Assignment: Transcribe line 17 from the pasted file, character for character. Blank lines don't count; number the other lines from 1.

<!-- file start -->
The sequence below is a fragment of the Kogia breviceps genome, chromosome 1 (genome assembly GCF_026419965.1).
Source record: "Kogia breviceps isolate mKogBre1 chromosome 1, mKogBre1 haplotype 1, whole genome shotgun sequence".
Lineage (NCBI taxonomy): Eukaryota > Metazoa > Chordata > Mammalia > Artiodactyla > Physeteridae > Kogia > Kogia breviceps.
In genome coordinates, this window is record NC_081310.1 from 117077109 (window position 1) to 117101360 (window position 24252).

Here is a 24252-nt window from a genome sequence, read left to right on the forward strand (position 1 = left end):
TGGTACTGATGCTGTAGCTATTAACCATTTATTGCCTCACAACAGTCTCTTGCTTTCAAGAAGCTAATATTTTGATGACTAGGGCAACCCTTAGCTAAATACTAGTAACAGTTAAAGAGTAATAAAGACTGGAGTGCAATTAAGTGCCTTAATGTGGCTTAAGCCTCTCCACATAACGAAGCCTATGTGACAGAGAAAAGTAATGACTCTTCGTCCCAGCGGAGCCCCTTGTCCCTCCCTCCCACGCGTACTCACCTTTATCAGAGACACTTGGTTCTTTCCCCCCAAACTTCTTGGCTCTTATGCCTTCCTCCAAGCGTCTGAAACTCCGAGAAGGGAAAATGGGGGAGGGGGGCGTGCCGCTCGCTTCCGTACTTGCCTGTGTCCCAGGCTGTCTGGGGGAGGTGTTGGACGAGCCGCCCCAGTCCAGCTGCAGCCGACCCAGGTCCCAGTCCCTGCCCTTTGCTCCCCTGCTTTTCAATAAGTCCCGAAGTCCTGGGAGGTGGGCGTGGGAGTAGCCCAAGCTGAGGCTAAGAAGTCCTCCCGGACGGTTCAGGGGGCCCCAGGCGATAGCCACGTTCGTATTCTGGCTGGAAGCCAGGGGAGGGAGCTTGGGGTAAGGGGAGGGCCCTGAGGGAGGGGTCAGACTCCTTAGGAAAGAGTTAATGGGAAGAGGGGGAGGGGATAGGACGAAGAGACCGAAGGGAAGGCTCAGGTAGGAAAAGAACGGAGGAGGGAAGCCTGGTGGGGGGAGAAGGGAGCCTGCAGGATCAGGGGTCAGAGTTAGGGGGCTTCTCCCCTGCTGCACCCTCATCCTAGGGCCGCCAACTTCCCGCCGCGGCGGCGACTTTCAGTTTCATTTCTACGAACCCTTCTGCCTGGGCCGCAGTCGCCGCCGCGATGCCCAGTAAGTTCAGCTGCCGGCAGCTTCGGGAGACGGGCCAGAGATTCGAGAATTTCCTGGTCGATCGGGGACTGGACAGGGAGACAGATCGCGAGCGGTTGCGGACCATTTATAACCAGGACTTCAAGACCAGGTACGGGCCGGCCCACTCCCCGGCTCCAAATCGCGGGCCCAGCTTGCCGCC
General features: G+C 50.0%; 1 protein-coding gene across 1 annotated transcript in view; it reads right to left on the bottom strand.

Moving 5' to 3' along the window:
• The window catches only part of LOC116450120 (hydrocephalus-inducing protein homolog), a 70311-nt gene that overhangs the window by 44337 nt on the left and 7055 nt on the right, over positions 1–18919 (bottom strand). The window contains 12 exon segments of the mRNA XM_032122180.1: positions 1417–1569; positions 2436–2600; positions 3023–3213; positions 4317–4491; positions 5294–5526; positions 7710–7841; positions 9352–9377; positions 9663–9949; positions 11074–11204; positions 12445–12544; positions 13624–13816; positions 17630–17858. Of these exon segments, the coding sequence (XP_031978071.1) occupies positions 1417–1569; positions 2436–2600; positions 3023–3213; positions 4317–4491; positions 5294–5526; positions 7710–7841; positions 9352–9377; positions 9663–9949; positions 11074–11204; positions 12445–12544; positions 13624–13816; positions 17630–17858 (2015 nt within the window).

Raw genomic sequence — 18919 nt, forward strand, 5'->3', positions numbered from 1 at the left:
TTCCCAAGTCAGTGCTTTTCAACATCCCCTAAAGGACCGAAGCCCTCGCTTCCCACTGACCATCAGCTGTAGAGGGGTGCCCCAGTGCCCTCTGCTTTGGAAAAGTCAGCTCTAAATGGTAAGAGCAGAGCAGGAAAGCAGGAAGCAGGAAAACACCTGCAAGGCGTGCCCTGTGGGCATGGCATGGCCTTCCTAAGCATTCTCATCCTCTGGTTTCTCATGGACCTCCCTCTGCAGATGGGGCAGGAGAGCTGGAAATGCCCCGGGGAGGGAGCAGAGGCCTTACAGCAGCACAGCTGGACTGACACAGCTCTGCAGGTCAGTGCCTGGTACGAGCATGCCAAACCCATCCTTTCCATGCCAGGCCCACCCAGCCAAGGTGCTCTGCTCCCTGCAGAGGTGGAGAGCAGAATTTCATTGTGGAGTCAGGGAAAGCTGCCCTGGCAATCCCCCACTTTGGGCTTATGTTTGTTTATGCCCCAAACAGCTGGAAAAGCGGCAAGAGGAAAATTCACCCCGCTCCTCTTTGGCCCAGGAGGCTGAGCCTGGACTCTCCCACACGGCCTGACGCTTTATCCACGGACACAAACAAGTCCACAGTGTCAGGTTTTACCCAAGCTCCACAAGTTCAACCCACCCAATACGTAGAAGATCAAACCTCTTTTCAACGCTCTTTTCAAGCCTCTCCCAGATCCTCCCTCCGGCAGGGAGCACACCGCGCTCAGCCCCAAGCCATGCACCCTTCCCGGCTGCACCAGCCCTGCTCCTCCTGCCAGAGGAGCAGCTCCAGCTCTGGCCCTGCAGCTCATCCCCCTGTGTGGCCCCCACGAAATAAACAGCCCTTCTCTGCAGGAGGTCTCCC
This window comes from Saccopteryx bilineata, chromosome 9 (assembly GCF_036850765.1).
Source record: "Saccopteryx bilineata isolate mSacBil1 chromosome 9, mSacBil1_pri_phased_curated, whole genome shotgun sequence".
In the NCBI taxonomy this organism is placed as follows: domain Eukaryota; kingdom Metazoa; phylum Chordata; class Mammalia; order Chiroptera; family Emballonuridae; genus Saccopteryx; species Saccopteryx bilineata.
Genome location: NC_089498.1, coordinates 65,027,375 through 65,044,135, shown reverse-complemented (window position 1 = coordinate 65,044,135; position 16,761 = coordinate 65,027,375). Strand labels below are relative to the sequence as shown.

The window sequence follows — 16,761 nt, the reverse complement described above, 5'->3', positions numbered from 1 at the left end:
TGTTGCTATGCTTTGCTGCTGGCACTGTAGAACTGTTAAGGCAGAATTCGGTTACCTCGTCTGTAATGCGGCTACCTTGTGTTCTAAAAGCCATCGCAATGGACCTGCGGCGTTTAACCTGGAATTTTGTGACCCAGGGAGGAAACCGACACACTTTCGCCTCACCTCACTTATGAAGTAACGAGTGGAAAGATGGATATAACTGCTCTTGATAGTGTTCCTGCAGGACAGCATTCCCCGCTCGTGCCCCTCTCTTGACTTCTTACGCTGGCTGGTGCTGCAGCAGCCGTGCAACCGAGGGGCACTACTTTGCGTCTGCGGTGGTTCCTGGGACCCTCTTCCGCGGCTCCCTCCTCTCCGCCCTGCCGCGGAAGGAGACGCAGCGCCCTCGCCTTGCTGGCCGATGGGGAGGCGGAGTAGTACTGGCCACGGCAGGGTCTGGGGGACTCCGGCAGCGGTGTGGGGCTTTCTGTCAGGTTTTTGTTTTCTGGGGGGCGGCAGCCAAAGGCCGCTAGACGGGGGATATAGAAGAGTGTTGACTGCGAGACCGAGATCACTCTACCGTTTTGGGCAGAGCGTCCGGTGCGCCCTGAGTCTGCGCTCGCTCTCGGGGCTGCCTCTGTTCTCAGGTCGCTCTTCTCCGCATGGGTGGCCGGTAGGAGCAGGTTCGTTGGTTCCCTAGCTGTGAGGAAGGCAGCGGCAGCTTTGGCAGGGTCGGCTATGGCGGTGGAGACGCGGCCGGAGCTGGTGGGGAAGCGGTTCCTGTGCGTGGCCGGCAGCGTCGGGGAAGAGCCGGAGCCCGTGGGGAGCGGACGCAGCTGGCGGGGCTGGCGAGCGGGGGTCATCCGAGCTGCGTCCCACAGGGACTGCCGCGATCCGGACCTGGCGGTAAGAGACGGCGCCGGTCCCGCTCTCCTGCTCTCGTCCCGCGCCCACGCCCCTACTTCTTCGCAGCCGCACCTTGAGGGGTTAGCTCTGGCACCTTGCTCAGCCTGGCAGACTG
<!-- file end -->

TGTTGCTATGCTTTGCTGCTGGCACTGTAGAACTGTTAAGGCAGAATTCGGTTACCTCGTCTGTAATGCGGCTACCTTGTGTTCTAAAAGCCATCGCAATGGACCTGCGGCGTTTAACCTGGAATTTTGTGACCCAGGGAGGAAACCGACACACTTTCGCCTCACCTCACTTATGAAGTAACGAGTGGAAAGATGGATATAACTGCTCTTGATAGTGTTCCTGCAGGACAGCATTCCCCGCTCGTGCCCCTCTCTTGACTTCTTACGCTGGCTGGTGCTGCAGCAGCCGTGCAACCGAGGGGCACTACTTTGCGTCTGCGGTGGTTCCTGGGACCCTCTTCCGCGGCTCCCTCCTCTCCGCCCTGCCGCGGAAGGAGACGCAGCGCCCTCGCCTTGCTGGCCGATGGGGAGGCGGAGTAGTACTGGCCACGGCAGGGTCTGGGGGACTCCGGCAGCGGTGTGGGGCTTTCTGTCAGGTTTTTGTTTTCTGGGGGGCGGCAGCCAAAGGCCGCTAGACGGGGGATATAGAAGAGTGTTGACTGCGAGACCGAGATCACTCTACCGTTTTGGGCAGAGCGTCCGGTGCGCCCTGAGTCTGCGCTCGCTCTCGGGGCTGCCTCTGTTCTCAGGTCGCTCTTCTCCGCATGGGTGGCCGGTAGGAGCAGGTTCGTTGGTTCCCTAGCTGTGAGGAAGGCAGCGGCAGCTTTGGCAGGGTCGGCTATGGCGGTGGAGACGCGGCCGGAGCTGGTGGGGAAGCGGTTCCTGTGCGTGGCCGGCAGCGTCGGGGAAGAGCCGGAGCCCGTGGGGAGCGGACGCAGCTGGCGGGGCTGGCGAGCGGGGGTCATCCGAGCTGCGTCCCACAGGGACTGCCGCGATCCGGACCTGGCGGTAAGAGACGGCGCCGGTCCCGCTCTCCTGCTCTCGTCCCGCGCCCACGCCCCTACTTCTTCGCAGCCGCACCTTGAGGGGTTAGCTCTGGCACCTTGCTCAGCCTGGCAGACTG